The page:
Lasers may help to reduce pain in orthodontic treatment: but more high quality research is needed

orthodontics-4Pain is usual during orthodontic treatment, especially when a brace is placed on the teeth. Later adjustments of the brace can also result in pain, sometimes lasting up to a week or more. This can make people stop their orthodontic treatment, meaning that the benefits are lost. Painkillers have been recommended to reduce pain, but an effective non-drug solution would lower the risk of side effects and help people follow the full course of treatment.

What was the research?

A systematic review to examine the methods of reducing pain during orthodontic treatment, without the need for painkillers.

Who conducted the research?

The research was conducted by a team led by Padhraig Fleming from Barts and the London School of Medicine and Dentistry, on behalf of Cochrane Oral Health. Hardus Strydom, Christos Katsaros, L.C.I. MacDonald, Michele Curatolo, Piotr Fudalej and Nikolaos Pandis were also on the team.

What evidence was included in the review?

14 randomised controlled trials with 931 participants were included. The studies investigated the effects of using laser irradiation provided by the orthodontist, vibratory devices, changing chewing patterns, brainwave music, cognitive behavioural therapy and sending text messages to support people after braces were fitted. The researchers looked at the intensity of pain over the short-term, as reported by patients.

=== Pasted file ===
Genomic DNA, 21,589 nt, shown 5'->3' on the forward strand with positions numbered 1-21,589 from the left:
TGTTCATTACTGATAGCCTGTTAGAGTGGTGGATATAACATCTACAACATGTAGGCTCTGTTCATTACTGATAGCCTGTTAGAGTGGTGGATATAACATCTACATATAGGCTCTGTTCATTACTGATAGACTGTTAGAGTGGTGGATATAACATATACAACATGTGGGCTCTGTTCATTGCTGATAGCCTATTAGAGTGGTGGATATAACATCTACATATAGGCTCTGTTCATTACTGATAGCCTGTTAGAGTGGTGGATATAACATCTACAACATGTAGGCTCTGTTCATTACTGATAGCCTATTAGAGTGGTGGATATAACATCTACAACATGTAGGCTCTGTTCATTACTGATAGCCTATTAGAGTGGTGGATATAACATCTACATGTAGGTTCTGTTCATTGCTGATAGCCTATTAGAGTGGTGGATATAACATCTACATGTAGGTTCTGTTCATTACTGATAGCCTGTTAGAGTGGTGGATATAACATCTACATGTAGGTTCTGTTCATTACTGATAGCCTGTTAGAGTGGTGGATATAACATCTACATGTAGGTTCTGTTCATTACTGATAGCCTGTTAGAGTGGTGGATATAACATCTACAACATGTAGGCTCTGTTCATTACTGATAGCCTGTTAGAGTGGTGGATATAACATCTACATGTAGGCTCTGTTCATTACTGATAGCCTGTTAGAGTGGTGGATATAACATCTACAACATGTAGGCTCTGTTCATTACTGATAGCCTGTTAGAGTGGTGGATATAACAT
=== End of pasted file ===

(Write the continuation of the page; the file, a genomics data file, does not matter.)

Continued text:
What did the evidence say?

Insufficient evidence was found to assess the interventions, however the available low quality evidence suggests that the use of lasers may help to control short term pain. None of the studies considered the side effects of the treatments.

How good was the evidence?

The quality of the evidence was low to very low, we cannot rely on the findings.

What are the implications for dentists and the general public?

There is a lack of reliable evidence, the effectiveness of one treatment over another for reducing pain cannot be proved.

What should researchers look at in the future?

There is a need for further research in this field, to look at emerging techniques to control pain throughout treatment. Pain control should be evaluated over a prolonged period, as orthodontic treatment can be lengthy. Future trials should be robust, well designed, and should be reported according to CONSORT guidance.


Fleming PS, Strydom H, Katsaros C, Curatolo M, Fudalej P, Pandis N. Non-pharmacological interventions for alleviating pain during orthodontic treatment. Cochrane Database of Systematic Reviews 2012 , Issue 12 . Art. No.: CD010263. DOI: 10.1002/14651858.CD010263

This post is an extended version of the review’s plain language summary, compiled by Anne Littlewood at the Cochrane Oral Health Editorial Base.0268-cd010263-orthodontic-pain